Impact of thermal modification combined with silicon compounds treatment on wood structure

In the present study silicon containing formulations were investigated for their applicability in solid wood modification. Black pine sapwood was thermally modified at 180oC and 200oC (3, 5 and 7 hours) and afterwards, an additional chemical treatment with silicon containing systems (N-2-aminoethyl-3-aminopropyltrimethoxysilane) followed, in an attempt to invigorate hydrophobicity and durability of wood. Infrared spectroscopy (FTIR) was used to examine the formation of new bonds in the treated materials and atomic absorption spectrometry (AAS) to measure the silane concentration. The results showed a high reactivity between thermally modified wood and organosilicon compounds. The presence of bands representing vibrations of the Si–O–CH3 group in IR spectra of modified wood and after extraction confirms the stable character of the formed bonds between the hydroxyl group of wood and the methoxy groups of organosilanes. Furthermore, reactivity between wood and AE-APTMOS and alkyd resin solution was confirmed by the AAS results. Alkyd resin caused a higher concentration of silica in wood mass, which increases as the thermal treatment temperature increases. The organosilicon compounds caused a much higher resistance to water washout, revealing permanent binding of silanes to wood mass.

Changes in physical-mechanical properties and chemical compositions of Toona sinensis wood before and after thermal treatment

Vacuum heat treatment was used to improve the dimensional stability of Toona sinensis wood in this study, the shrinking and swelling rates, the physical-mechanical properties, and the chemical compositions before and after the thermal treatment were evaluated. The results revealed that the volume shrinkage and swelling rate for the heat-treated wood samples were decreased by 45.60% and 49.95%, respectively at 220°C for 6 h indicating that thermal treatment could obviously improve the dimensional stability of Toona sinensis wood. Thermal treatment also decreased the mechanical strength. The surface color was changed by the treatment. The chemical composition results showed the decrease in density and mechanical strength was due to the partial degradation of hemicellulose during the treatment. The results of this study that vacuum heat treatment could improve the dimensional stability by sacrificing somewhat mechanical strength, the treatment conditions mainly the temperature should be properly controlled to archive an optimized improvement in dimensional stability with minimum reduction in mechanical strength.

Effect of thermal and retarding treatment on flammability rate of tropical tree species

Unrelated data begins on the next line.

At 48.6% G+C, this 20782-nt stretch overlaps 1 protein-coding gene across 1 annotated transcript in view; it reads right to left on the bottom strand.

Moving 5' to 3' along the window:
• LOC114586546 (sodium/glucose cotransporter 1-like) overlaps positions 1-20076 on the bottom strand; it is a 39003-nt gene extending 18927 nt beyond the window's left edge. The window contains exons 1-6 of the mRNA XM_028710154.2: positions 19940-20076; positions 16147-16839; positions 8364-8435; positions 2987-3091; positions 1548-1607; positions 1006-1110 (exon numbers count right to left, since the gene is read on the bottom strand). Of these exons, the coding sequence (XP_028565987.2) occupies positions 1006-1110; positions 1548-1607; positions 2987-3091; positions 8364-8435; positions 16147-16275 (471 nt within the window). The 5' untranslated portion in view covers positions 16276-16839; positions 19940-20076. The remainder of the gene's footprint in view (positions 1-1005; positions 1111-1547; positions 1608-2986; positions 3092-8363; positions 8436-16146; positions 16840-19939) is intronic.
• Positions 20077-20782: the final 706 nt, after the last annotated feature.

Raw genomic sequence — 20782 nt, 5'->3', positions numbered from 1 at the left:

Wood is integral to the construction industry despite the fact that it is a highly flammable material. Due to thermal stress, it is subject to the process of pyrolysis. However, not every type of wood burns the same. This dissimilarity is caused by the changes in its internal structure. Flammability rate of tree species can be modified by means of thermal modification, i.e. change in its internal structure or by using coating compositions which form a fire-protecting layer on its surface. The paper comprises a testing and an evaluation of iroko wood which is predominantly used as floor covering and cladding material for building structures. The authors focus on determining the connection between the structure of this exotic tree type and the eventual thermal degradation (burning course, significant changes, amount of material burnt, etc.) of the samples. Small size samples were used during laboratory measurements. Their width and thickness were approximately the same as for commonly used cladding boards. The data obtained in the laboratory have been processed, transformed into evaluation criteria and connected with theoretical knowledge, creating an overview of its eventual flammability. Laboratory test results prove low flammability rate of test samples. Mass loss was an important criterion. Thermal treatment, which changes the internal structure and thus improves its properties (T group; test samples), had no significant effect on the eventual flammability. On the other hand, the flammability rate of samples was better when using a fire retardant (R and TR group; test samples), because the retardant lowers the flammability by more than half.

Changes in gross calorific value of thermally treated scots pine (Pinus Sylvestris L.) and sessile oak (Quercus Petraea L.) wood and their explanation using ftir spectroscopy

Scots pine (Pinus sylvestris L.) and Sessile oak (Quercus petraea L.) wood were thermally treated in an oven at the temperatures of 160°C, and 200°C under atmospheric pressure in the presence of air for 3 and 9 hrs. The mass loss and gross calorific value were determined. Non-treated wood samples achieved a gross calorific value of 22 193 J.g-1 for pine wood and 19 277 J.g-1 for oak wood. Whereas the calorific value of pine wood with increasing severity of treatment decreased, in the case of oak it increased. The mass loss increased with increasing treatment severity by both wood species. Mentioned differences in pine and oak wood behaviour using ATR-FTIR spectroscopy were explained. In the case of pine wood with increasing temperature and time of exposure a decrease of resin acids was observed. This may be contributed to decrease in GCV. In the case of oak wood, mainly at temperature of 200°C the degradation of hemicelluloses was observed that results in relative increasing in the lignin content with followed increase in the GCV.